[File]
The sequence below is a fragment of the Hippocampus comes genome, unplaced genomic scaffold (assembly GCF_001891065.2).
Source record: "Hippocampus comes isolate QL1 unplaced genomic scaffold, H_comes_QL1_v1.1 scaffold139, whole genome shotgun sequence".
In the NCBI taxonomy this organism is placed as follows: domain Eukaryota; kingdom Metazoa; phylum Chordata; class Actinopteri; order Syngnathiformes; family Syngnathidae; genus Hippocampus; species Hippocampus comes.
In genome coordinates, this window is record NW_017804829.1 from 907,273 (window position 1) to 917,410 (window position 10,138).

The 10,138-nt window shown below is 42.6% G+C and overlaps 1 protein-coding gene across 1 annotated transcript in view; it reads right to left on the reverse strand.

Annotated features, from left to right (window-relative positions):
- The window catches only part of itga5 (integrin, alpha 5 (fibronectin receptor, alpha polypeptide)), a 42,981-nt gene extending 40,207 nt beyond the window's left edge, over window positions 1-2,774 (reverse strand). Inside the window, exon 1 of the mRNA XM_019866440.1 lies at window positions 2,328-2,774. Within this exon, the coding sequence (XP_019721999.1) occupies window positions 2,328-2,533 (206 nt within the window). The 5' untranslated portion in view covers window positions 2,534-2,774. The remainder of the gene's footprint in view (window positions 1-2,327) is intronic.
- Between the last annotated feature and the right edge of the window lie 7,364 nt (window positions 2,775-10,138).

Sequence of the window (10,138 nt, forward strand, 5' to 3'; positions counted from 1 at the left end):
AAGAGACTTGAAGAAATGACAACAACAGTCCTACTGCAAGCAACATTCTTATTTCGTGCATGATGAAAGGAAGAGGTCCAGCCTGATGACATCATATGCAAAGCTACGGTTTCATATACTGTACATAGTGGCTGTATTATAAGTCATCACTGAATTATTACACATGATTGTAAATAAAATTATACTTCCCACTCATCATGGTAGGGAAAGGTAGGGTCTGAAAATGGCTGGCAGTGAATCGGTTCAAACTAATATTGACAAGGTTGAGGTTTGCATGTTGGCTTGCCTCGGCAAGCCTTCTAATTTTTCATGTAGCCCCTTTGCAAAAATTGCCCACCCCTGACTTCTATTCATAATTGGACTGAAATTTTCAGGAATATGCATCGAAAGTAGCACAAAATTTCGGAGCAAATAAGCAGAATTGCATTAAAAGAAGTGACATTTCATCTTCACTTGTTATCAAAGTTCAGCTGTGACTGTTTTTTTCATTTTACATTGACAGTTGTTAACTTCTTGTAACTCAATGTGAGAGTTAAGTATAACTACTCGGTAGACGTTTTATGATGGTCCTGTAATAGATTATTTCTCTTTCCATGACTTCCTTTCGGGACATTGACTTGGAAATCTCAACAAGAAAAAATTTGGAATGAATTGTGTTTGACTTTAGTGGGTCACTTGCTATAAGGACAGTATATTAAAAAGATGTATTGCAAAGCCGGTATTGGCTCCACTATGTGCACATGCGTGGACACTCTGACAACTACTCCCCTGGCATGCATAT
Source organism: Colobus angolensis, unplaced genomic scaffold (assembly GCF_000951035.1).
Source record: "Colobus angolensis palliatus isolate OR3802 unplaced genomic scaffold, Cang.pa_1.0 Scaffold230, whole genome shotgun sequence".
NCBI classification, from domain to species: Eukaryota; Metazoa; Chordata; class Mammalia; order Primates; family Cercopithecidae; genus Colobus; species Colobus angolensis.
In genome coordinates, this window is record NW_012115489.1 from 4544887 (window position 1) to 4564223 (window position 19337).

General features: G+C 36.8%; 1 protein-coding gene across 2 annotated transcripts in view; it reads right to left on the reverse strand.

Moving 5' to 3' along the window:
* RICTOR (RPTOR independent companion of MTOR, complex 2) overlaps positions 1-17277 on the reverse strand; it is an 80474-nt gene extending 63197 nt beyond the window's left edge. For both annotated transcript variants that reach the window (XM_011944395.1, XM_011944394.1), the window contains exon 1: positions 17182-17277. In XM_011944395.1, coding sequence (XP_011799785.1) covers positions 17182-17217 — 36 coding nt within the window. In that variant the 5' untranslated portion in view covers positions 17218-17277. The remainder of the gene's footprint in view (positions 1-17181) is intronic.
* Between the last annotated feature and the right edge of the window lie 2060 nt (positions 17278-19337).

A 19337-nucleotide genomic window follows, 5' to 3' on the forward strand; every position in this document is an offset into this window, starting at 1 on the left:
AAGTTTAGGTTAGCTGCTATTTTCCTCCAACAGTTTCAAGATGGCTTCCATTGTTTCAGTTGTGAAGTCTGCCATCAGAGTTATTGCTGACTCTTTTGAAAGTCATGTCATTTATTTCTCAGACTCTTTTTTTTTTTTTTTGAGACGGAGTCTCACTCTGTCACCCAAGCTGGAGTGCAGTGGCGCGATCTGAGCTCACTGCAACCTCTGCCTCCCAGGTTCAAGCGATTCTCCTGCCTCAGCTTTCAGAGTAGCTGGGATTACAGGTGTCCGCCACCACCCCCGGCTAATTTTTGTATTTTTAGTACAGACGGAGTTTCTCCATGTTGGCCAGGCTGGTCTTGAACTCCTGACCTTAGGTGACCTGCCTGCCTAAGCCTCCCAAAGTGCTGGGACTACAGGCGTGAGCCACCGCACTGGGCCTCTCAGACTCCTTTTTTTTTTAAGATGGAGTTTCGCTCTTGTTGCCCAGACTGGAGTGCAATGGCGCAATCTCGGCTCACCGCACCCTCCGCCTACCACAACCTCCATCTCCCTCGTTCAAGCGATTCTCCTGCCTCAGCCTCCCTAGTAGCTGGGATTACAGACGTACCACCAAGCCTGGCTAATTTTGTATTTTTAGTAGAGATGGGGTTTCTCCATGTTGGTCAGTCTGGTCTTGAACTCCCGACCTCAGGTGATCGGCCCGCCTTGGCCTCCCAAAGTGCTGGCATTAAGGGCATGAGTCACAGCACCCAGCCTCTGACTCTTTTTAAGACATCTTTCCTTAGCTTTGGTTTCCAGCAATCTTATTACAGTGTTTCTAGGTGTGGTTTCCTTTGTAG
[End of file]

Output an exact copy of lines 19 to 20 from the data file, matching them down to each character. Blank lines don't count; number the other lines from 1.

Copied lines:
A 19337-nucleotide genomic window follows, 5' to 3' on the forward strand; every position in this document is an offset into this window, starting at 1 on the left:
AAGTTTAGGTTAGCTGCTATTTTCCTCCAACAGTTTCAAGATGGCTTCCATTGTTTCAGTTGTGAAGTCTGCCATCAGAGTTATTGCTGACTCTTTTGAAAGTCATGTCATTTATTTCTCAGACTCTTTTTTTTTTTTTTTGAGACGGAGTCTCACTCTGTCACCCAAGCTGGAGTGCAGTGGCGCGATCTGAGCTCACTGCAACCTCTGCCTCCCAGGTTCAAGCGATTCTCCTGCCTCAGCTTTCAGAGTAGCTGGGATTACAGGTGTCCGCCACCACCCCCGGCTAATTTTTGTATTTTTAGTACAGACGGAGTTTCTCCATGTTGGCCAGGCTGGTCTTGAACTCCTGACCTTAGGTGACCTGCCTGCCTAAGCCTCCCAAAGTGCTGGGACTACAGGCGTGAGCCACCGCACTGGGCCTCTCAGACTCCTTTTTTTTTTAAGATGGAGTTTCGCTCTTGTTGCCCAGACTGGAGTGCAATGGCGCAATCTCGGCTCACCGCACCCTCCGCCTACCACAACCTCCATCTCCCTCGTTCAAGCGATTCTCCTGCCTCAGCCTCCCTAGTAGCTGGGATTACAGACGTACCACCAAGCCTGGCTAATTTTGTATTTTTAGTAGAGATGGGGTTTCTCCATGTTGGTCAGTCTGGTCTTGAACTCCCGACCTCAGGTGATCGGCCCGCCTTGGCCTCCCAAAGTGCTGGCATTAAGGGCATGAGTCACAGCACCCAGCCTCTGACTCTTTTTAAGACATCTTTCCTTAGCTTTGGTTTCCAGCAATCTTATTACAGTGTTTCTAGGTGTGGTTTCCTTTGTAG